Interpol shows stylistic consistency with ‘Marauder’

Eddie Velasquez, Contributor

With the release of their sixth studio album, Marauder, late 90s New York rock staple Interpol shows its age both for better and for worse.

On one hand, once heralded rock music messiah Paul Banks’ transition as a bassist solidifies the now legendary lineup.

On the other… nothing has really changed since the release of Marauder’s predecessor, 2014’s El Pintor.

This is telling because El Pintor was much maligned and praised for being a return to form in terms of the band’s characteristic sound that made critics label Interpol the founders of indie rock.

The reality is that Interpol’s post-punk sound, accompanied by Banks’ iconic voice is just as good as it was in 2004 when the then-quartet was at the height of its powers. With that being said, their attempt to innovate on this now 21-year-old sound is too subtle to be refreshing.

Throughout the duration of this 11-track LP, Guitarist Daniel Kessler pulls out all the stops with the highly reverbed guitars riffs and low wattage amps that fans have come to know and love. Drummer Sam Fogarino continues to deliver stellar complementary performances for Banks, while the singer’s second time handling the role as a bassist is actually one of this record’s biggest strengths.

As the main lyricist, Banks told Rolling Stone on their podcast that the transition had completely solidified for him and that the synergy between the bassline and the lyrics was comfortably into its own.

In fact, Banks’ vocal range and self-exploration as a vocalist is one of the subtle highlights of this record.

One of the tracks that features a more experimental vocal style is the first single “The Rover.” The track opens with an emblematic guitar riff that will remind long-time fans of something pulled out of their 2004 album Antics.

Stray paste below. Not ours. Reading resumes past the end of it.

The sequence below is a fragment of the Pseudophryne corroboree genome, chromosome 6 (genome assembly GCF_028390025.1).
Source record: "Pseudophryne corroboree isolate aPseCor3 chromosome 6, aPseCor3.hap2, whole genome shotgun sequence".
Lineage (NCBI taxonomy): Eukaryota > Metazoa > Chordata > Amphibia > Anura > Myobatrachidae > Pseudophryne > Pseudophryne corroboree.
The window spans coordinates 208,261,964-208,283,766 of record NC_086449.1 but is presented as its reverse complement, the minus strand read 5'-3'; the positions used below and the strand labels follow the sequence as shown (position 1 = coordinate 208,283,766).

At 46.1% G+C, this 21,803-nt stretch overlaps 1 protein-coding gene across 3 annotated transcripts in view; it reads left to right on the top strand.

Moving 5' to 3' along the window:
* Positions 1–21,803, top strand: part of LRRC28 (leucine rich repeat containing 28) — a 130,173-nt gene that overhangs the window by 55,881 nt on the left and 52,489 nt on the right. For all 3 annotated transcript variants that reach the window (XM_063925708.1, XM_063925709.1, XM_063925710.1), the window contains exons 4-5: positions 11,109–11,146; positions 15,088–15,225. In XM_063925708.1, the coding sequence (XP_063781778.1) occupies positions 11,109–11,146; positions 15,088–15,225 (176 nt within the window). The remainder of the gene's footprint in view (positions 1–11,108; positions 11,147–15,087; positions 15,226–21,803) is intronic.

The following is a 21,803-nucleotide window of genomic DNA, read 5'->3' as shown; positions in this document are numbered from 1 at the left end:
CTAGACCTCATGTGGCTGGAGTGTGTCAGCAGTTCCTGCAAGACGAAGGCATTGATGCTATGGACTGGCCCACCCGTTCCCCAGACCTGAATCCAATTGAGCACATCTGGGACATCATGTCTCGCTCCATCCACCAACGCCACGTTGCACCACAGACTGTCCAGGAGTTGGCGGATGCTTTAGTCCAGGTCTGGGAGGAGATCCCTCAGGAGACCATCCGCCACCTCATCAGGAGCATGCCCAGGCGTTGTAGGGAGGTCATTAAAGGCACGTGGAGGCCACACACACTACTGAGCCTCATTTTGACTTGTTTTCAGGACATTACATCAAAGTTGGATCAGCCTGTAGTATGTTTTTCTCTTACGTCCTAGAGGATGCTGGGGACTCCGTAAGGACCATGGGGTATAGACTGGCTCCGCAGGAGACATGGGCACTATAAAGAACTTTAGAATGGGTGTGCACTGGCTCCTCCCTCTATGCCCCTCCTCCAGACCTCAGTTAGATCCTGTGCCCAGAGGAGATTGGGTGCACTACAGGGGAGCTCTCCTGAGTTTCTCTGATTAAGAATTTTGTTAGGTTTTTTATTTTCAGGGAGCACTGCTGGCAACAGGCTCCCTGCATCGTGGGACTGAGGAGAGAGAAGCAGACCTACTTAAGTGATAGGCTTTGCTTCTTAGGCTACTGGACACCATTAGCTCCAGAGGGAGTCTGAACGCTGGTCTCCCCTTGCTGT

Thematically, Marauder aims to describe futile relationships, social issues within political organisms, autonomy as an individual at a time when the world seems too interconnected and other topics related to the complexity of interpersonal relationships

Lyrically speaking, “Surveillance” and “NYSMAW” are two of Interpol’s more emotionally intense recordings in a few years.

“Surveillance” is told through the perspective of a person fighting to reclaim their freedom of thought. “One day we will not just be defending our right to privacy and free-speech. But we may someday find ourselves defending our freedom of thought,” Banks said in an interview with NPR regarding “Surveillance”.

“NYSMAW” is a more intimate track, where one partner wonders if and is defrauded by the notion that they might never actually fully know their partner at the level they would like. The song features ponderous lines such as “give me the oversight inside the other/give me the oversight inside the fantasy,” and the closing “now you’ve seen me at work/are you, excited dear.”

While Interpol’s sound has always been accessible and catchy; the baritone crooning, delicately abrasive guitars and the impeccable synergy between percussion and bassline make for a true and tried formula that might be starting to feel stagnant after two decades of meteoric success.

 

Rated: 7/10